I have stated that abduction is a reasonable way to learn about unobservables--but this does not mean that it should be trusted as surely as we trust our own senses. Yes, we have worked out properties of optics and so we believe we see a blood cell through a microscope and so on . . but with each step it cannot be denied that we are introducing some uncertainty. And one can come up with seemingly correct answers for quite some time after even great mistakes have been incorporated. (Anyone who's filled in an incorrect word in a crossword puzzle and has continued to add numerous words that seem correct only to be left with an impossible "WQX" somewhere knows this.) I envision science as a high narrow tower of boxes built up upon boxes that inherently gets wobbly at the top. It's easy to see how that tower can be severely shaken and much of the top will fall. The bottom, the foundation, is stable and may grow in size over time. I offer this metaphor in contrast to Neurath's metaphor that one creates their explanation of the world much as one would rebuild a boat while staying afloat. The boat metaphor implies that every bit of knowledge is about the same distance from being accurate--any of it can be reexamined at any time. I deny that the newest theories at the top of the tower have the same, or ar even anywhere near the same, accuracy as the ones at the bottom. I am not merely saying that science is sometimes wrong--but that there is a good chance that at any given time, a large portion of modern theory may come tumbling down. And yet, I am also not willing to embrace Kuhn whole-heartedly and say that the whole tower will crash. A foundation will remain.
Which leaves us with the question: what makes for the top of the tower and what makes for the foundation? What unobservables shall we believe in? To some degree, these questions must be answered on a case by case bases, but some broad outlines have been given us by some of the great philosophers of science. To paraphrase Popper, for example, one can never be 100% sure, but the more experiments one does proving something exists the more reason to believe it does in fact exist. Nothing like centuries of uncontradicted evidence to build up the foundation of my tower.
Hacking adds an additional criteria that makes a great deal of sense and also becomes important in the current context of modern day physics theories: "Experimenting on an entity does not commit you to believing that it exists. Only manipulating an entity, in order to experiment on something else need do that," (Hacking 263). Once one begins to use one's unobservables in the next round of experiments, in the attempt to probe the next layer of knowledge, does it make sense to truly believe such particles exist. Hacking also adds another reason to believe in an unobservable is if it can be perceived through a number of different indirect observation methods, (Hacking 201).
All of which is to say that the Standard Model sits squarely in that very wobbly bit at the top of the tower. The big particles, protons and neutrons and electrons, match Hacking's criteria--but no one has ever made a neutrino do anything. Moreover the particles of the Standard Model are observed in one way and one way only--the detectors at the end of accelerators. Scientists may insist as loudly as they want that no one has been able to contradict the Standard Model in experiment--but an experiment that observes only, and one type of experiment at that, is simply not enough evidence.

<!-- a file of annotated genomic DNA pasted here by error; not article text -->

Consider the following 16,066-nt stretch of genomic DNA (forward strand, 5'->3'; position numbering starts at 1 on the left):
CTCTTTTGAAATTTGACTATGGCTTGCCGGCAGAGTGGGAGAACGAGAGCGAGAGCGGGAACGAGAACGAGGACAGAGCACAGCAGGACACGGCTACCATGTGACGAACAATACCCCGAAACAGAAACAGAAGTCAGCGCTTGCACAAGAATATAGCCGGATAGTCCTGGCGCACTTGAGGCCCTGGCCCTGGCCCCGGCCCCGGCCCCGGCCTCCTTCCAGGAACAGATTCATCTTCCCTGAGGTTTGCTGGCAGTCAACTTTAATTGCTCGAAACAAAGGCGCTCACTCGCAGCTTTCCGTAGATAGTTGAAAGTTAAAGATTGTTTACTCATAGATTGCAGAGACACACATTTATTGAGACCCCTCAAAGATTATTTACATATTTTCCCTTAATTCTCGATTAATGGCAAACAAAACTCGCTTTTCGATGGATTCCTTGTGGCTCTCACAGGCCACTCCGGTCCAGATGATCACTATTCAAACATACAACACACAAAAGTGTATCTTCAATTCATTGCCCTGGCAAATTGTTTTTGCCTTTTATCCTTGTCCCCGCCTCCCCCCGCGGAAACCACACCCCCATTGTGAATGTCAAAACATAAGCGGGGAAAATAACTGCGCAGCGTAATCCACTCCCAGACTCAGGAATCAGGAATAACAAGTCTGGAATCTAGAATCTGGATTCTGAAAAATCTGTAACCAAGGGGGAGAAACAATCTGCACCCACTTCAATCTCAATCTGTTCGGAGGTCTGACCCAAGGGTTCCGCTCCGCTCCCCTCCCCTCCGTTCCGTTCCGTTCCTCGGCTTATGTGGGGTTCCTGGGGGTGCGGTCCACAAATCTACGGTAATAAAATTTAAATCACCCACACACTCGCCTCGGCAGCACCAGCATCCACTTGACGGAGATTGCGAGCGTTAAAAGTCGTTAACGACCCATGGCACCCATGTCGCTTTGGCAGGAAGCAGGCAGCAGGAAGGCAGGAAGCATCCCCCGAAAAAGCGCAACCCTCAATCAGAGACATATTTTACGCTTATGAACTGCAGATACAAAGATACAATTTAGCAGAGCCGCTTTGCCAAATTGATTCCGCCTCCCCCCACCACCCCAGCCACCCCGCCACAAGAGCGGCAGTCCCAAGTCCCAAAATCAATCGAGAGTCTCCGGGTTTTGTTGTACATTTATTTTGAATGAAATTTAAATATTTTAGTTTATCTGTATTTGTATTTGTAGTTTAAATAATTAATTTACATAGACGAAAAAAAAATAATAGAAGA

In summary, there is no good reason to deny the existence of unobservables altogether, but we must acknowledge how theory-laden is the framework we build to prove their existence. In the meantime, we need be committed to the reality only of the very simplest of particles. The Standard Model, sitting at the top of our knowledge tower, may presently be a useful tool to describe the universe, but cannot yet be believed to be an accurate explanation.
1) I take these two broad theses from maxims that have been laid out in numerous configurations throughout scientific realism literature. In "The Current Status of Scientific Realism," for example, Boyd offers these with two additional assertions, namely that scientific theories are confirmable using standard scientific methodology and that scientific reality is independent of our thoughts or beliefs. These offer additional important fodder for thought, but not necessarily useful in the current discussion.
2) I am aware that this is a big assumption, but to argue for common-sense realism and to prove the existence of cats and trees is beyond the scope of this essay. For my purposes here, bear with me and assume that the world exists in some kind of concrete way independently of our own thoughts and beliefs.
Boyd, Richard N. "The Current Status of Scientific Realism"
in Scientific Realism. Ed. Leplin.
Devitt, Michael. Realism and Truth. 2nd Ed. Princeton: Princeton University Press, 1997.
Hacking, Ian. Representing and Intervening:introductory Topics in the Philosophy of Natural Science. Cambridge: Cambridge University Press, 1983.
Redhead, Michael. From Physics to Metaphysics. Cambridge, Cambridge University Press, 1995
Van Fraasen, Bas C. The Scientific Image. Clarendon Library of Logic and Philosophy series. Oxford: Oxford University Press, 1980.